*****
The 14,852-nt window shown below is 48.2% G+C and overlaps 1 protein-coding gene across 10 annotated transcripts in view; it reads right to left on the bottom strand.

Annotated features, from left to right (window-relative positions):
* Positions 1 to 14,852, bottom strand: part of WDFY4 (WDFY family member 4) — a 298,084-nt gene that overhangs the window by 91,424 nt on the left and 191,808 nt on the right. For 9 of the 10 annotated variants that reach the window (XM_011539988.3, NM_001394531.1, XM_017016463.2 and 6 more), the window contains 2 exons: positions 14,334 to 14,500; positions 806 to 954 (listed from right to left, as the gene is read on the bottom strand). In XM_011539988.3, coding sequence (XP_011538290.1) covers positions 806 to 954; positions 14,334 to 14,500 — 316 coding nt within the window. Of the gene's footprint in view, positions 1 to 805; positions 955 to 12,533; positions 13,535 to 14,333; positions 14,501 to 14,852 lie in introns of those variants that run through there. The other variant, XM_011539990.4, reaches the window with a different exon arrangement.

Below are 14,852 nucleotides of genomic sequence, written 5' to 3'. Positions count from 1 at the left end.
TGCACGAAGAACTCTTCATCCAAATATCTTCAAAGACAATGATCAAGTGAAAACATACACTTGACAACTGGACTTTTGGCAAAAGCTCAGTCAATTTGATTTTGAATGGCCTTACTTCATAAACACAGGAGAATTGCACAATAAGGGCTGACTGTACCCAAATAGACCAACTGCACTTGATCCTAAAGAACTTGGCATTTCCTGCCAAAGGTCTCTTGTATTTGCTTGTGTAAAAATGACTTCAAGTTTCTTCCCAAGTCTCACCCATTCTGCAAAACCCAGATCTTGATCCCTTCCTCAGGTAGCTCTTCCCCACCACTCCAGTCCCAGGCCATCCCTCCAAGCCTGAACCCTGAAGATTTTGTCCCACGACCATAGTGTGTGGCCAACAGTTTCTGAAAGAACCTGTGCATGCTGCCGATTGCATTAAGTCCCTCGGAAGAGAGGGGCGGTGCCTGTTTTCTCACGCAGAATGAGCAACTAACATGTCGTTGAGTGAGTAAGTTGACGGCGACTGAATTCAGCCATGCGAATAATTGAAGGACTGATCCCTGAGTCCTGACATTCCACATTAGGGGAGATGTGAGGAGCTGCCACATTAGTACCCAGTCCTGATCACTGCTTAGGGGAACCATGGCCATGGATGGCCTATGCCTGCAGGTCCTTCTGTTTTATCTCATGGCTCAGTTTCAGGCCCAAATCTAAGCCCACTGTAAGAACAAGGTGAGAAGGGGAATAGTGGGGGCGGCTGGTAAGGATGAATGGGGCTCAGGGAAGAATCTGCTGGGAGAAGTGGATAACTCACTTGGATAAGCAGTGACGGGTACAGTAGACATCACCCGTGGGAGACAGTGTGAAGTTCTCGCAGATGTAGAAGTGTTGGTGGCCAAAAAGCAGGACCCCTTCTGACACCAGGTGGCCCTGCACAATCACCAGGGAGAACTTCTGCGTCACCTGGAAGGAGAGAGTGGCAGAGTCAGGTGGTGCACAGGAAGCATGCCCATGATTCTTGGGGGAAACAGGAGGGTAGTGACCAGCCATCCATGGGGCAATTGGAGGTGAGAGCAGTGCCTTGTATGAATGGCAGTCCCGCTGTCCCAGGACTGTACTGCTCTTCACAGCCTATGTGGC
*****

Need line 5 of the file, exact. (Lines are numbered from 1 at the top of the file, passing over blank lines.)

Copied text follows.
TGCACGAAGAACTCTTCATCCAAATATCTTCAAAGACAATGATCAAGTGAAAACATACACTTGACAACTGGACTTTTGGCAAAAGCTCAGTCAATTTGATTTTGAATGGCCTTACTTCATAAACACAGGAGAATTGCACAATAAGGGCTGACTGTACCCAAATAGACCAACTGCACTTGATCCTAAAGAACTTGGCATTTCCTGCCAAAGGTCTCTTGTATTTGCTTGTGTAAAAATGACTTCAAGTTTCTTCCCAAGTCTCACCCATTCTGCAAAACCCAGATCTTGATCCCTTCCTCAGGTAGCTCTTCCCCACCACTCCAGTCCCAGGCCATCCCTCCAAGCCTGAACCCTGAAGATTTTGTCCCACGACCATAGTGTGTGGCCAACAGTTTCTGAAAGAACCTGTGCATGCTGCCGATTGCATTAAGTCCCTCGGAAGAGAGGGGCGGTGCCTGTTTTCTCACGCAGAATGAGCAACTAACATGTCGTTGAGTGAGTAAGTTGACGGCGACTGAATTCAGCCATGCGAATAATTGAAGGACTGATCCCTGAGTCCTGACATTCCACATTAGGGGAGATGTGAGGAGCTGCCACATTAGTACCCAGTCCTGATCACTGCTTAGGGGAACCATGGCCATGGATGGCCTATGCCTGCAGGTCCTTCTGTTTTATCTCATGGCTCAGTTTCAGGCCCAAATCTAAGCCCACTGTAAGAACAAGGTGAGAAGGGGAATAGTGGGGGCGGCTGGTAAGGATGAATGGGGCTCAGGGAAGAATCTGCTGGGAGAAGTGGATAACTCACTTGGATAAGCAGTGACGGGTACAGTAGACATCACCCGTGGGAGACAGTGTGAAGTTCTCGCAGATGTAGAAGTGTTGGTGGCCAAAAAGCAGGACCCCTTCTGACACCAGGTGGCCCTGCACAATCACCAGGGAGAACTTCTGCGTCACCTGGAAGGAGAGAGTGGCAGAGTCAGGTGGTGCACAGGAAGCATGCCCATGATTCTTGGGGGAAACAGGAGGGTAGTGACCAGCCATCCATGGGGCAATTGGAGGTGAGAGCAGTGCCTTGTATGAATGGCAGTCCCGCTGTCCCAGGACTGTACTGCTCTTCACAGCCTATGTGGC